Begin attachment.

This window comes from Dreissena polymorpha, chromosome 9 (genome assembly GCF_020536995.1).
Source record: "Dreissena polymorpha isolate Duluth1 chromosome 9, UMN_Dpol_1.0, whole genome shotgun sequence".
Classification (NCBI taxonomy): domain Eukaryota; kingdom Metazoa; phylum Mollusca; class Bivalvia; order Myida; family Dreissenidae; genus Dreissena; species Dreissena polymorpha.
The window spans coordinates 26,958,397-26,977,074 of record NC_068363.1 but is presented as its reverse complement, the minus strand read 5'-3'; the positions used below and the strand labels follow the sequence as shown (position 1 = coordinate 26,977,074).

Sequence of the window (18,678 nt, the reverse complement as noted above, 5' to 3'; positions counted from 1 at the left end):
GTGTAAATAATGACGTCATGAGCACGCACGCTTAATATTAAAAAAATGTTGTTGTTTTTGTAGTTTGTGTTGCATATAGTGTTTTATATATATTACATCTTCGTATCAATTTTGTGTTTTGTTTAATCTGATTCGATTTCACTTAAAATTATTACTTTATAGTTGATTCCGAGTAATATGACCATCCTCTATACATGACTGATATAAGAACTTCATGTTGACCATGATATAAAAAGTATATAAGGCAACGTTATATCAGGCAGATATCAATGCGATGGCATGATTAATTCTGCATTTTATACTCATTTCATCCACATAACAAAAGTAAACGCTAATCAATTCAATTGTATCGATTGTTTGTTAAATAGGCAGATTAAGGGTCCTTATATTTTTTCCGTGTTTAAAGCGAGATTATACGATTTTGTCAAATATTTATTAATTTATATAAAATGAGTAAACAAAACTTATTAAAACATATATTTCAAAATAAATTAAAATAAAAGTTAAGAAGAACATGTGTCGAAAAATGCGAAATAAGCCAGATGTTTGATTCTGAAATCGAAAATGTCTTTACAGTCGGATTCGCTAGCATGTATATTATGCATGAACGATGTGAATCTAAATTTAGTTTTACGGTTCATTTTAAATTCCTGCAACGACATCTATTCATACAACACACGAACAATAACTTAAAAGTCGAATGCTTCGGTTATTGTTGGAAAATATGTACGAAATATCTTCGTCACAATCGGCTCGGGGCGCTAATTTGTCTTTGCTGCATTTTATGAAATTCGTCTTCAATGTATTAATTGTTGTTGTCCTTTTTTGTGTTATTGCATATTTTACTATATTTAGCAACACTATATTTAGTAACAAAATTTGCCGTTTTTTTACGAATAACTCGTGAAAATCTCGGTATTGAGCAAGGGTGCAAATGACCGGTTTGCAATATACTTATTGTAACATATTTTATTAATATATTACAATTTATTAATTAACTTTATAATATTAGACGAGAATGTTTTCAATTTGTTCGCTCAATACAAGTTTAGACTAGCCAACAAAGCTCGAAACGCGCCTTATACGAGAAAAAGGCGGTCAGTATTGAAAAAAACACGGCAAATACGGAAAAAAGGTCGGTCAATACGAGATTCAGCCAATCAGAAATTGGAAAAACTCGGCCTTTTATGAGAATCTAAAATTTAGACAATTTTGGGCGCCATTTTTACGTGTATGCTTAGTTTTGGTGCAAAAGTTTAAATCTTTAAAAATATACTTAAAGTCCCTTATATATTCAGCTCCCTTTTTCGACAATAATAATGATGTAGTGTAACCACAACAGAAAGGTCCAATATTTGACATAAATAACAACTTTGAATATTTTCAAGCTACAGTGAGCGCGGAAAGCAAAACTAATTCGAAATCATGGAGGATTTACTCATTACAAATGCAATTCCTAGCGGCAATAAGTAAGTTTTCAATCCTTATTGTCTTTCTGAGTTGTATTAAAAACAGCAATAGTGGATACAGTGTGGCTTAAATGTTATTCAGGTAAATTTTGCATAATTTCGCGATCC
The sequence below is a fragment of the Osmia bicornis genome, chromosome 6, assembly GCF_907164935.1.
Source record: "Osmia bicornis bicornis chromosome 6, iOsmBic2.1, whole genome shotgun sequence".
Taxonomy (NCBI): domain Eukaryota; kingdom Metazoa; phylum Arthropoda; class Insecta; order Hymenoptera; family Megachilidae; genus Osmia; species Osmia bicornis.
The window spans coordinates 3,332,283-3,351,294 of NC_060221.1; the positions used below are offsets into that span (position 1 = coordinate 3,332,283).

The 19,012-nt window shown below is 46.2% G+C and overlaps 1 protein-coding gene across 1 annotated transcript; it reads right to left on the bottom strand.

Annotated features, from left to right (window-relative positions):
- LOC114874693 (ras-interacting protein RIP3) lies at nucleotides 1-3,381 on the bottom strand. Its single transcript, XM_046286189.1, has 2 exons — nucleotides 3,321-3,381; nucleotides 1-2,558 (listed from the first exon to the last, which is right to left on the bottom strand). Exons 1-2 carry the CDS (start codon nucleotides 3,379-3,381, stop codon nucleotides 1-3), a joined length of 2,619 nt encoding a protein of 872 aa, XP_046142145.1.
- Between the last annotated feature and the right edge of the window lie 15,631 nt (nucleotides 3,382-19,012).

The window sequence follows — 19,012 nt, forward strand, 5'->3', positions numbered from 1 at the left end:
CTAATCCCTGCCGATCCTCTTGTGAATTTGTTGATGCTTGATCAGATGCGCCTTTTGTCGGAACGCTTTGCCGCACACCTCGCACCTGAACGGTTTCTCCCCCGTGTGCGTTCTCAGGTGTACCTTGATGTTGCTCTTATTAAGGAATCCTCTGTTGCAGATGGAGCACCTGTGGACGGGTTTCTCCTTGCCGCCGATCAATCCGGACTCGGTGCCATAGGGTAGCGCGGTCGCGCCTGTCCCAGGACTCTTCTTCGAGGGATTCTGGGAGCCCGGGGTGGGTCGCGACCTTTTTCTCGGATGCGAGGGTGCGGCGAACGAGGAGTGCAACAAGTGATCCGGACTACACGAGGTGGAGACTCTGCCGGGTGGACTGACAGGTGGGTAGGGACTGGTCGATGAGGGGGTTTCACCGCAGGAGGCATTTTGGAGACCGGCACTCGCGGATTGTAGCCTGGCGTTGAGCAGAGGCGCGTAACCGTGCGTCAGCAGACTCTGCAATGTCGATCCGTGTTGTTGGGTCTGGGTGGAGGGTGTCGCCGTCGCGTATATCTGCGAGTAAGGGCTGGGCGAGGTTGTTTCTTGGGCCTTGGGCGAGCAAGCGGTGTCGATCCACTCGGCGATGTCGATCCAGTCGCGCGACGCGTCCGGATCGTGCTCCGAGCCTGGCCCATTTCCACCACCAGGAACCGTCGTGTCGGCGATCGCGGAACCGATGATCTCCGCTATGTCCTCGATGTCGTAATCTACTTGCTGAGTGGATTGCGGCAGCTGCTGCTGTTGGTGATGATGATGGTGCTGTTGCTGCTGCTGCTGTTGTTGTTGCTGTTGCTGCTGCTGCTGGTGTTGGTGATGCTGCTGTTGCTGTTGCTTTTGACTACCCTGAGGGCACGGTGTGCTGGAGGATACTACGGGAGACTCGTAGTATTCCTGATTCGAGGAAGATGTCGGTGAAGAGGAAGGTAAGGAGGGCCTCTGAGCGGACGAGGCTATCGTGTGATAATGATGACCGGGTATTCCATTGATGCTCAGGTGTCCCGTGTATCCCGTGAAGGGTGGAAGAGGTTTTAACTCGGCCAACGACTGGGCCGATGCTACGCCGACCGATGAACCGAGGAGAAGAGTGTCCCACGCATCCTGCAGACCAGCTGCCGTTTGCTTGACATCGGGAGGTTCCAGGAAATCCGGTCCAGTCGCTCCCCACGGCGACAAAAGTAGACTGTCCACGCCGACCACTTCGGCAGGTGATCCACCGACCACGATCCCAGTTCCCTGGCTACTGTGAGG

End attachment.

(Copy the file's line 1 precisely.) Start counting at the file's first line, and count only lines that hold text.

This window comes from Dreissena polymorpha, chromosome 9 (genome assembly GCF_020536995.1).